Strong Optimism, Rough Terrain
Hannah’s youthful determination enabled her to complete second grade with high scores and absolute obedience. She and her three older sisters earned a reward trip to the mountains. At first, Momma said she was too young and the expedition would be too hard, but Hannah convinced Momma otherwise. She knew climbing to the top of Mount Harney couldn’t be any harder than earning straight A’s or staying out of trouble.
The little trooper slipped on her new pink and white, light-up walking shoes and grabbed her water bottle. Smiling from ear to ear, with boundless energy, she dashed to the van. She felt grown-up, because her two younger siblings were spending the day with a baby-sitter while she marched up the mountain with the big girls.
“Here we are! Everybody out!” Daddy was excited, too. “Hannah, are you sure you want to do this?”
“I’m a big girl, Daddy. I’ll race you to the top.” With a mischievous twinkle in her eyes, she added, “And we know who’ll win, don’t we?”
Laughing and joking made the climbing easy and time flew by. At the end of an hour, Hannah’s pigtails bounced back and forth as she scurried to keep up with the older girls.
Everyone indulged in taking frequent breaks the second hour. “Thank God someone thought about putting benches along the trail for weary travelers,” Momma smiled as she leaned back, swallowing another sip of water. “We’re more than half way to the peak.”
Ascending the rocky, winding mountain slope increased the need for caution. “Are you still okay, Hannah?” Daddy asked.
“I’m fine! Remember you’re bigger than I am. I don’t have as much weight to lug around, so it’s easier for me.”
“You little stinker!” Daddy teased her as they edged forward across jagged rocks jutting the narrow footpath.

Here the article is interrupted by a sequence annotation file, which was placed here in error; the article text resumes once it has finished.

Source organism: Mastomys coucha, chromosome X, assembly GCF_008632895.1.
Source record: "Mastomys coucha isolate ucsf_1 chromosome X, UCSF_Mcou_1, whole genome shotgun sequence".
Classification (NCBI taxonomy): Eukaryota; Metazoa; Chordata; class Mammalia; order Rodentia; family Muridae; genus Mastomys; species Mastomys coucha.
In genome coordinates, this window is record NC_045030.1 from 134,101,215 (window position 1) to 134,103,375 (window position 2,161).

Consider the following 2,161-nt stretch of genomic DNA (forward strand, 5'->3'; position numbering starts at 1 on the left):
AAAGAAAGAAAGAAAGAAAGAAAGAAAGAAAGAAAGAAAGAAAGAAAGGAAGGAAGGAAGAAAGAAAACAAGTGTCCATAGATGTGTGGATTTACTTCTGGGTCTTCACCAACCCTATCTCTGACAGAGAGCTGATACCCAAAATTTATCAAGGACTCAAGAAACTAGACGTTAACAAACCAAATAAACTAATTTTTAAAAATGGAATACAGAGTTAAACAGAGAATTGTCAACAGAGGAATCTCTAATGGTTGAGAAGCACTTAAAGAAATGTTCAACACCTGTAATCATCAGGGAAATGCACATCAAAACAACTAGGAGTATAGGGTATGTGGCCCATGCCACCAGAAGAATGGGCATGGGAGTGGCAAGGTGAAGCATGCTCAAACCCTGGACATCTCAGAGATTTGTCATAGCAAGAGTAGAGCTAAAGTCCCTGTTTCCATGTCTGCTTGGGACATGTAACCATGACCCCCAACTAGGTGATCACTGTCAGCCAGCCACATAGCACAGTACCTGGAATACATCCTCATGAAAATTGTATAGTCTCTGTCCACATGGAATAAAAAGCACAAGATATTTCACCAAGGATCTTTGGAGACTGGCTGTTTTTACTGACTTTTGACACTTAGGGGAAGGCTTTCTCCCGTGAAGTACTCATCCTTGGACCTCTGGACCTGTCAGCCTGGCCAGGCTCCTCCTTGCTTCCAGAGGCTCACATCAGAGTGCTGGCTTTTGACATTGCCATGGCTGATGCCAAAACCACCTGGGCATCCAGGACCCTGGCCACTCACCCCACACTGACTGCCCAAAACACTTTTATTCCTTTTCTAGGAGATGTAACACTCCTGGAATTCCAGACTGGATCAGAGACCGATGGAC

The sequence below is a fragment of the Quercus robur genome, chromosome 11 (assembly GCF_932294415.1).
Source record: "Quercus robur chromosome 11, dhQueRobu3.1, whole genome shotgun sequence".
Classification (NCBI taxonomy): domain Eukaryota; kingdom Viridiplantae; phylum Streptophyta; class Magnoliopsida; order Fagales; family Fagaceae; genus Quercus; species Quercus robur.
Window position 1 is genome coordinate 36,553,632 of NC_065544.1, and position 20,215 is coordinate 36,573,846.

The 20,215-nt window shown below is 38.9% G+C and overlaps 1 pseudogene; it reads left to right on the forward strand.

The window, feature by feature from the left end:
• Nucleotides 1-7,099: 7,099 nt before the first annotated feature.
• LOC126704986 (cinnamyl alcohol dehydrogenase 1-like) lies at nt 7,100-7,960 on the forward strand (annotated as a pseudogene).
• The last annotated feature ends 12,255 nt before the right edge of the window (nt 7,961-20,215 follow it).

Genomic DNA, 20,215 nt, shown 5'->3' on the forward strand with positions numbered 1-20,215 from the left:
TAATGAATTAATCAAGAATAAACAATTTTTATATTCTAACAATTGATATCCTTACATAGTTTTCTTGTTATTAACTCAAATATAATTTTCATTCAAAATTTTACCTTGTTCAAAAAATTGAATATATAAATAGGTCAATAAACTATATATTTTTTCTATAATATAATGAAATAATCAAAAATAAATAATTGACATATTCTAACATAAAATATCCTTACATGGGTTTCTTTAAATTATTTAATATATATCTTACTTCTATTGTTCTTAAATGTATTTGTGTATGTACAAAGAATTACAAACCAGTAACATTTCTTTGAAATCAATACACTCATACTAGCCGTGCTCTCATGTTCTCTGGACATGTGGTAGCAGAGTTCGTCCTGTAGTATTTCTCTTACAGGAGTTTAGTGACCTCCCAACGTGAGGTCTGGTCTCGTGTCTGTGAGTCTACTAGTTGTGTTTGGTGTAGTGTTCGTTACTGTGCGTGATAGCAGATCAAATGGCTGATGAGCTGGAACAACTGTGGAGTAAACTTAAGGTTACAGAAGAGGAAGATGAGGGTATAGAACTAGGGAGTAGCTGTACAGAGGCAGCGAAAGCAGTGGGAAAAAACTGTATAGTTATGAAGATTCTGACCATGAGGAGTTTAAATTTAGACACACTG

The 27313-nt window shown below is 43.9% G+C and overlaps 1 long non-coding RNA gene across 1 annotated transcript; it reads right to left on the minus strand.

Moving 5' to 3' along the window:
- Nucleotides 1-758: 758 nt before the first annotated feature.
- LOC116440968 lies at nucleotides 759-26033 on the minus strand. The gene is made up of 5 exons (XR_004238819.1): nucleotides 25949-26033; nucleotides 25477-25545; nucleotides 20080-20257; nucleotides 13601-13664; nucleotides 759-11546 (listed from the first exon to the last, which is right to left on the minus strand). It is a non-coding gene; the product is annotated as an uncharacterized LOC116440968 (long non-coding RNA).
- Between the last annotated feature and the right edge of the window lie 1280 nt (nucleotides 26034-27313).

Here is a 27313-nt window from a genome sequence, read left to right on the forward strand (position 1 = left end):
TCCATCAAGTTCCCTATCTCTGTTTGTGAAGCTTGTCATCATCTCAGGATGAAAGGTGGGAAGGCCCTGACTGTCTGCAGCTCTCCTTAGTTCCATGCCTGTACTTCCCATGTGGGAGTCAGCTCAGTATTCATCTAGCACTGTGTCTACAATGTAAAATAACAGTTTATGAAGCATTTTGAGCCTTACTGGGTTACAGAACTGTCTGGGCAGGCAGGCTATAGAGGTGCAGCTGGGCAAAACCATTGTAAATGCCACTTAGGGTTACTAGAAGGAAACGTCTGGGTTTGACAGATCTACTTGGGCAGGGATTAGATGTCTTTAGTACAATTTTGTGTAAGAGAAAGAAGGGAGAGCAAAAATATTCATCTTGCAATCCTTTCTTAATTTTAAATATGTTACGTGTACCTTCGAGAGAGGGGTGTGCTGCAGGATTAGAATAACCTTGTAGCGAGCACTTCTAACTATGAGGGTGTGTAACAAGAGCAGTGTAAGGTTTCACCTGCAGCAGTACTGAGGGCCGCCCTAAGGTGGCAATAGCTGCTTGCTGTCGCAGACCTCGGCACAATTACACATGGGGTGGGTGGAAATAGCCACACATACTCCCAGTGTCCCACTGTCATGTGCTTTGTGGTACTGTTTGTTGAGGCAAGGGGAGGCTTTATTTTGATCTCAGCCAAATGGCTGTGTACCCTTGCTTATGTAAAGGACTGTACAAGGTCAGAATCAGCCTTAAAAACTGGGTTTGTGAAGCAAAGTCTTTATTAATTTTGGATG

“Mommy, is that Harney Tower over there?” Hannah spotted the destination before the others. “How much longer will it take?”
“About another half hour, Sweetie. Can you make it?”
“I will make it,” she announced firmly.
“Yeah!” the sisters chorused together as they detected the tower. Examining the innumerable steps ahead of them made them realize how valuable their walking sticks were. One step at a time was a huge challenge.
Hannah rested on a ledge before poking her head into the tower. “Oh, Mommy, this is beautiful. I told you I could do it.” She dropped to the floor, asking, “May I take my shoes off now? My feet hurt.”
“We’re not finished hiking yet, Darling,” Momma panted.
“Yes, we are, Mommy. We can’t go any higher. Look around us. We are at the very top of the mountain.”
“But where did we leave our vehicle, Hannah?”
Reality hit. Crocodile tears slid down Hannah’s face. “You mean we have to go all the way back down – today? I thought we’d be done when we got to the top. Daddy, can you carry me part way down?”
“Do you remember the little train that ‘thought he could’ climb the mountain railroad track? Going up was the hardest part. Going down will be easier, but tiring. You can make it, can’t you? What was the verse you learned in Sunday School?”
“I can do all things through Christ which strengtheneth me. Philippians 4:13,” Hannah answered wearily.
“Do you think God will give you strength to keep going when you are already exhausted? Do you really expect Him to answer your prayers?”
Thoughtfully she answered, “He always does. Yes, I expect to make it to the bottom, and you won’t even have to carry me.” Faint hope crept into her tired eyes. “But can I just go barefoot?”
“Not this time.”
The weary family trekked quietly downhill, replacing hilarity with determination. Hannah forged ahead of the others. In her young mind, she knew that if her pace slowed, she would never finish the course. The family stayed within earshot, often hearing her barely whisper, “I can do all things… through Christ…which strengtheneth me. I know you will help me, God.” Occasionally her lips quivered and tears dropped from the corners of her eyes. Her hands quickly brushed them away, as she repeated her prayer.
Evening shadows fell. Bodies ached. Time seemed to crawl.
Abruptly Hannah, still in front of the group, jumped up and down, shouting, “We did it. I see our van. God gave us exactly what we expected - all the strength we needed!”
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